Clearly, there was a link between Rosenstiel and Hoover; but there's no good evidence to support the charge that it was "mob link." Nevertheless, this was the unholy grail then, as it is now, and it all seems to have gotten its start at that New York crime committee Susan Rosensteil funneled all those "leads" to. As Clark Mollenhoff pointed out in the Des Moines Register:
Up to this point, there has been no real link between Rosenstiel and organized crime, but now the New York committee has a key witness, it is contended.
Seems clear to me there was no "real link" between Lewis and the mob "up to this point" because "key witness" Susan Rosenstiel hadn't yet discovered how to turn her rage into power.
Those who are familiar with her story say it would be a devastating blow to Hoover if it is believed.
She has given first-hand accounts of meetings between Rosenstiel and Meyer Lansky....Mrs. Rosenstiel has told her story to investigators for the Hughes committee and to some congressional investigators.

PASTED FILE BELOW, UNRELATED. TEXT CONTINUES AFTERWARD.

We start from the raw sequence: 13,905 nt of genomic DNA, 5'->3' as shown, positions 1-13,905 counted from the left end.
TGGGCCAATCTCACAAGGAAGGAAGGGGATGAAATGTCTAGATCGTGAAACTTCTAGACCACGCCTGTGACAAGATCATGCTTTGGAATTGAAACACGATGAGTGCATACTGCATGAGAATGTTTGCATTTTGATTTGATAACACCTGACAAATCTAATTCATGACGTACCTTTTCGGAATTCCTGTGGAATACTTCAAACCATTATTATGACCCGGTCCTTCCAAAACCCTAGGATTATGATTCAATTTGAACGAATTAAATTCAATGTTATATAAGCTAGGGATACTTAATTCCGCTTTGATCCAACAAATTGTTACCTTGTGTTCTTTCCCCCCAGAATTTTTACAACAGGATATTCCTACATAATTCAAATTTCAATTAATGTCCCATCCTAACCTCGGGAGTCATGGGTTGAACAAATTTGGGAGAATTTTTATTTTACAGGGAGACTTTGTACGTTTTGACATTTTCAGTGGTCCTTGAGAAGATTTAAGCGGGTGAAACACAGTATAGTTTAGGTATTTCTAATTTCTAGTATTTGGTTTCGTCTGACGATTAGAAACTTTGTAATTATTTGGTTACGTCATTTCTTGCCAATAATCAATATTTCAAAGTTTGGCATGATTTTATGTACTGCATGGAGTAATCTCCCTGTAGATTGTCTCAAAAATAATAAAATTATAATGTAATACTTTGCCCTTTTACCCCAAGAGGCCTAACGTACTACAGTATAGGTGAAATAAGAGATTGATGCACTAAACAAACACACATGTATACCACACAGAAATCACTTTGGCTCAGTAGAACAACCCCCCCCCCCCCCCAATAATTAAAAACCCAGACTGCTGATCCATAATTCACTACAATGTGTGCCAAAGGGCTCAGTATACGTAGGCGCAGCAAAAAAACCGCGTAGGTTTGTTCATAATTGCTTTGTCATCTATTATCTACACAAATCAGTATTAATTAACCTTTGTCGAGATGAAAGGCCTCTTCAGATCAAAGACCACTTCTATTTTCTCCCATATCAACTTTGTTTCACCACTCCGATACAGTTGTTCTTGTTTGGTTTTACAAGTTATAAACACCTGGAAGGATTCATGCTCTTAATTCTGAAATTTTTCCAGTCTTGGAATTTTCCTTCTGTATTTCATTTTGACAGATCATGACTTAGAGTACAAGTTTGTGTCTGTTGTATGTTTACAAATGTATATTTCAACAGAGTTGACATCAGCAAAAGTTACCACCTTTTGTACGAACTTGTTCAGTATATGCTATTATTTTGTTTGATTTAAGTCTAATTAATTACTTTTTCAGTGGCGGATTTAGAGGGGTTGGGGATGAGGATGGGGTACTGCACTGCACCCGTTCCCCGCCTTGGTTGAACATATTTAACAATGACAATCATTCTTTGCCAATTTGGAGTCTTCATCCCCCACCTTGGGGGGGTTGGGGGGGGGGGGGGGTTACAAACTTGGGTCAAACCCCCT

The amount of corroborating evidence is the major question mark. If Rosenstiel were linked to organized crime, the next question would concern the FBI directors's close long-time relationship with Rosenstiel and [former FBI senior and former Schenley executive Louis] Nichols.
There is a natural reluctance to accept the word of a woman who is bitter over an unsuccessful marriage, but if there is corroboration that New York investigation could be more devastating to Hoover than [anything else].
The amount of corroborating evidence was the major question mark, all right, but look at this: would, devastating, if, if, would, if, could, devastating. They could already taste it.
On February 9, 1971, shortly before Susan Rosenstiel was scheduled to appear publicly before the crime committee, she was indicted on three counts of perjury stemming from a 1969 case involving a lot of expensive jewelry and a disputed check, described above. Naturally, the press was all over the story -- "Waiting Quiz Date, Mrs. Rosenstiel Hit on Perjury Counts," piped the New York Daily News. Not surprisingly, there were questions about the sensitive timing of the indictment.